What is Universal Acceptance? It is a technical compliance best practice that allows people from around the world to effectively use any domain name and any email address in any application for their personal and business use. Since the foundation of the Universal Acceptance Steering Group (UASG, https://uasg.tech) in 2015, dotmagazine has addressed the topic on several occasions, but since there is still a lot of work to be done, I wanted to provide you with an update and some food for thought.
What has been achieved so far when it comes to UA-readiness? Since 2017, the UASG has been testing the most popular global websites according to the ALEXA ranking. The approach is to check if those websites have an input field for email addresses – for instance when signing up for a user account or subscribing to a newsletter – and to test if the website accepts different addresses with different TLDs and scripts. The UASG is proud to see that there is finally progress. ASCII-based new gTLDs that are longer than two or three characters (e.g. .info, .technology) show an acceptance rate of 85% today, up from 78% in 2017. However, as soon as non-ASCII scripts come into play – Chinese characters, for example – the acceptance rate drops dramatically to below 50% and rock bottoms at 11% for Arabic addresses, which have the added complication of being written from right to left.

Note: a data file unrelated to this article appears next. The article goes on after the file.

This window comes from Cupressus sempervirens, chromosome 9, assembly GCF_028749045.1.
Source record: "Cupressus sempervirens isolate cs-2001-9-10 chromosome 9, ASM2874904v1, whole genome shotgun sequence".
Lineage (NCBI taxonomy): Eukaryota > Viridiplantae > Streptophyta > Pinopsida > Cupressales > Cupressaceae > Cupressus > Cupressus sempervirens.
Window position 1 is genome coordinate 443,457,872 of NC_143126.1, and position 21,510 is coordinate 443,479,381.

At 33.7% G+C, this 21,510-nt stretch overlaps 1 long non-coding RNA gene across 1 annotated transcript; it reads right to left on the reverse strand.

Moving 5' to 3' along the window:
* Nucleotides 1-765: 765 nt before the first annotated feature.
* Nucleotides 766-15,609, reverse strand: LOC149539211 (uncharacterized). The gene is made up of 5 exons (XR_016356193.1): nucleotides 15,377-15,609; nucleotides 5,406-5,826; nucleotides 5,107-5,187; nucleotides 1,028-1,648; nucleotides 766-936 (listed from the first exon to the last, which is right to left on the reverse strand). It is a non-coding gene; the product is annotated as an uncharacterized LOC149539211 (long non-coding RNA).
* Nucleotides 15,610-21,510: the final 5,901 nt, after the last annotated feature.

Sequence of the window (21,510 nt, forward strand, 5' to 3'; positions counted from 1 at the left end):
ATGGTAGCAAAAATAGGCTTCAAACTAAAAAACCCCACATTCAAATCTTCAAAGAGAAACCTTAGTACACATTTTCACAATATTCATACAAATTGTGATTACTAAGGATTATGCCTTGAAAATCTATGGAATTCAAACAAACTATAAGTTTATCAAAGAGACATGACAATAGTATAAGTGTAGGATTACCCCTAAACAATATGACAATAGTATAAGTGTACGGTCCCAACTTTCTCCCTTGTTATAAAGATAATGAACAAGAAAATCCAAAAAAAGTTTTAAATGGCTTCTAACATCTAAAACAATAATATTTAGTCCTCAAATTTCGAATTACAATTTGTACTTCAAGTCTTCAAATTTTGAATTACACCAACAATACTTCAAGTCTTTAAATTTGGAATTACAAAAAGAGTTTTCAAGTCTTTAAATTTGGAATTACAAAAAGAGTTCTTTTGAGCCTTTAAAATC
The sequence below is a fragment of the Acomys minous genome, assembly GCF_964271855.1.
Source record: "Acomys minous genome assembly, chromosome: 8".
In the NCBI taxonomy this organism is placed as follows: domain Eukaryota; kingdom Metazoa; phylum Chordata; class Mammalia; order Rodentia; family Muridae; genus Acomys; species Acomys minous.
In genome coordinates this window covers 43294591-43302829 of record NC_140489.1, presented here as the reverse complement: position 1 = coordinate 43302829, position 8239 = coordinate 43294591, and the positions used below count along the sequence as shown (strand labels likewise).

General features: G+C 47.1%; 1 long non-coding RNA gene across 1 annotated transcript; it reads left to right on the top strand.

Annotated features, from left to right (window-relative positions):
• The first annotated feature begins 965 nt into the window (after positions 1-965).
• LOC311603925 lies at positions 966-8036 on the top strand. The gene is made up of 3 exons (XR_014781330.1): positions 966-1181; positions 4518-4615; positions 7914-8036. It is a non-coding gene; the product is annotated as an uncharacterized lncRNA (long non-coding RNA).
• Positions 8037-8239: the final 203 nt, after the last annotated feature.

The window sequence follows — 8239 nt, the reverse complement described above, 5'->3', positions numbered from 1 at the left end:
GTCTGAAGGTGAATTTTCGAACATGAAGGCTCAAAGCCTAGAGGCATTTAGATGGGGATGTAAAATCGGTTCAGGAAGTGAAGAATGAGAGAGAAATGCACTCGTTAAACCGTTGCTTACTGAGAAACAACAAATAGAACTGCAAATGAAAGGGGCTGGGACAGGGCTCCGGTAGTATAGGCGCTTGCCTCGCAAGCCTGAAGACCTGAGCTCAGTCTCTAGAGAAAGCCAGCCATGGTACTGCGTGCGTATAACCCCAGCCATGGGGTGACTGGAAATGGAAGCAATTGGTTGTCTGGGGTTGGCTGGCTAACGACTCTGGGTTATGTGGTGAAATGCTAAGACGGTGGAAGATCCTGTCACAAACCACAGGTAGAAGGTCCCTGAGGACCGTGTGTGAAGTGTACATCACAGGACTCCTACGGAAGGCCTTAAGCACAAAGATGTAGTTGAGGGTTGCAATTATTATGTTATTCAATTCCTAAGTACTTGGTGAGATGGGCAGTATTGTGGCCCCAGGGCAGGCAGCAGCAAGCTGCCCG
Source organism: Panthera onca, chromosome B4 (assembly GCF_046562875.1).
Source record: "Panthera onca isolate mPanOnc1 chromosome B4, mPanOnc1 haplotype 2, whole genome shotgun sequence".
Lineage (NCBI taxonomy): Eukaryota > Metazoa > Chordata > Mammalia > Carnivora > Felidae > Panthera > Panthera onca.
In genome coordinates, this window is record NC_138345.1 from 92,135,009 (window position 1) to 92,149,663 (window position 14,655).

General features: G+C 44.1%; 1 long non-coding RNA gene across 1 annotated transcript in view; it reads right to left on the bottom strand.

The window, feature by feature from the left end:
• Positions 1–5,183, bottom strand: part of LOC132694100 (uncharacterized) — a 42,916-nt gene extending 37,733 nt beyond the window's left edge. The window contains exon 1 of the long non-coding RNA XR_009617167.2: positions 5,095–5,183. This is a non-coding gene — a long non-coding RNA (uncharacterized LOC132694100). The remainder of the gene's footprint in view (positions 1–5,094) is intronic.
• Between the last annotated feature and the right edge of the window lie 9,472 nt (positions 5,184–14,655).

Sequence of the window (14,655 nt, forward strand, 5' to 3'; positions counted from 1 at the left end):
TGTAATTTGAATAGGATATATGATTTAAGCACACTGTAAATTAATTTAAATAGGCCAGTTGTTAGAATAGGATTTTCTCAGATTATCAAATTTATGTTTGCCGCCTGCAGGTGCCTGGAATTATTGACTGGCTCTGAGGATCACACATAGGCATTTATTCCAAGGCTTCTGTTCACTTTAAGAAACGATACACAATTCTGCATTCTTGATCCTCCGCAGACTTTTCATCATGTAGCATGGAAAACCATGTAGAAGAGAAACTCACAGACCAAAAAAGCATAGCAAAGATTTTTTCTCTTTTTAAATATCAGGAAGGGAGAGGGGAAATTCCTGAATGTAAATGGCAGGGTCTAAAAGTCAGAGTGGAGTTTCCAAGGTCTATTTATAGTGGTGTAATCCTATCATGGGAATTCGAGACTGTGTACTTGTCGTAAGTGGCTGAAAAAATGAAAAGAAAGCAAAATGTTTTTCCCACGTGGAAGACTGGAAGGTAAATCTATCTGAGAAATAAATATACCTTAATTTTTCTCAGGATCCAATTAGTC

The UASG is doing a great job quantifying the status quo of Universal Acceptance and providing an outlook on how much work still lies ahead of us. The steering group not only tests websites, but also programming languages, libraries and frameworks, command line networking tools, email software and services, content management systems and much more.
Figures, statistics, and analyses are extremely important to provide a basis for decision-making. Executives in the software and application industry, CIOs in large organizations, and generally those who decide on tenders, procurement, and in-house development can make a difference to the uptake of Universal Acceptance. To make the right decision, they need reliable data. But awareness raising is equally important.
Until 2019, I was Outreach Co-Coordinator of the UASG and I am still active on this topic. In this context, I recently had the opportunity to talk to software developers about Universal Acceptance at the TYPO3 Online Days. Since 2015, I have talked to various communities of software developers, and some of them seem to share common attitudes towards new gTLDs and internationalized domain names (IDNs):